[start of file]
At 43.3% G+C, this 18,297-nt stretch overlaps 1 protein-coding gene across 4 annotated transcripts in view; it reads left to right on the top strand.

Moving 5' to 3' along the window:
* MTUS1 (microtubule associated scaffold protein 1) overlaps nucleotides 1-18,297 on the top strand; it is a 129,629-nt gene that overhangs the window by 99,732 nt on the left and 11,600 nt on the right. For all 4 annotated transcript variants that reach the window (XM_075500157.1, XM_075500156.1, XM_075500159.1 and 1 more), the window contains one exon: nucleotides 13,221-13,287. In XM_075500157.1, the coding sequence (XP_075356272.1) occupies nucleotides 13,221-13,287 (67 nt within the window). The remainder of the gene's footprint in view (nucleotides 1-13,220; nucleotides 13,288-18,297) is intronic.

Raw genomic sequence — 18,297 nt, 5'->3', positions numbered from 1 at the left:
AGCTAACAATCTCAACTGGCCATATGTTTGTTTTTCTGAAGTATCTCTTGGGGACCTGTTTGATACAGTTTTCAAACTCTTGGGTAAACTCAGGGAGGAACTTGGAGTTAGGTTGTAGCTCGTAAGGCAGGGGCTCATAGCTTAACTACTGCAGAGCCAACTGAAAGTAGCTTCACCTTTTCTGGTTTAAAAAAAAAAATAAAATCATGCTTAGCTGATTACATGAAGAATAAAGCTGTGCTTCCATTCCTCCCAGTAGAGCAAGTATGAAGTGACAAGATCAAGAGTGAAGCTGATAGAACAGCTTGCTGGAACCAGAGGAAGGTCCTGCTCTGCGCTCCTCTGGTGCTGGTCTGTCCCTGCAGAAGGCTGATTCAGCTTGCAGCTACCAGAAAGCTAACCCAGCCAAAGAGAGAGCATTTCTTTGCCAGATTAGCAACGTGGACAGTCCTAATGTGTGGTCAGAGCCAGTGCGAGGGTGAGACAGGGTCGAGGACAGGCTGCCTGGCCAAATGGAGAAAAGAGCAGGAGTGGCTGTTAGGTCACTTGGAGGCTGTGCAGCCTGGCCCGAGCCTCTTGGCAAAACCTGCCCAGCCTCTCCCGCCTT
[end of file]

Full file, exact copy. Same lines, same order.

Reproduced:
At 43.3% G+C, this 18,297-nt stretch overlaps 1 protein-coding gene across 4 annotated transcripts in view; it reads left to right on the top strand.

Moving 5' to 3' along the window:
* MTUS1 (microtubule associated scaffold protein 1) overlaps nucleotides 1-18,297 on the top strand; it is a 129,629-nt gene that overhangs the window by 99,732 nt on the left and 11,600 nt on the right. For all 4 annotated transcript variants that reach the window (XM_075500157.1, XM_075500156.1, XM_075500159.1 and 1 more), the window contains one exon: nucleotides 13,221-13,287. In XM_075500157.1, the coding sequence (XP_075356272.1) occupies nucleotides 13,221-13,287 (67 nt within the window). The remainder of the gene's footprint in view (nucleotides 1-13,220; nucleotides 13,288-18,297) is intronic.

Raw genomic sequence — 18,297 nt, 5'->3', positions numbered from 1 at the left:
AGCTAACAATCTCAACTGGCCATATGTTTGTTTTTCTGAAGTATCTCTTGGGGACCTGTTTGATACAGTTTTCAAACTCTTGGGTAAACTCAGGGAGGAACTTGGAGTTAGGTTGTAGCTCGTAAGGCAGGGGCTCATAGCTTAACTACTGCAGAGCCAACTGAAAGTAGCTTCACCTTTTCTGGTTTAAAAAAAAAAATAAAATCATGCTTAGCTGATTACATGAAGAATAAAGCTGTGCTTCCATTCCTCCCAGTAGAGCAAGTATGAAGTGACAAGATCAAGAGTGAAGCTGATAGAACAGCTTGCTGGAACCAGAGGAAGGTCCTGCTCTGCGCTCCTCTGGTGCTGGTCTGTCCCTGCAGAAGGCTGATTCAGCTTGCAGCTACCAGAAAGCTAACCCAGCCAAAGAGAGAGCATTTCTTTGCCAGATTAGCAACGTGGACAGTCCTAATGTGTGGTCAGAGCCAGTGCGAGGGTGAGACAGGGTCGAGGACAGGCTGCCTGGCCAAATGGAGAAAAGAGCAGGAGTGGCTGTTAGGTCACTTGGAGGCTGTGCAGCCTGGCCCGAGCCTCTTGGCAAAACCTGCCCAGCCTCTCCCGCCTT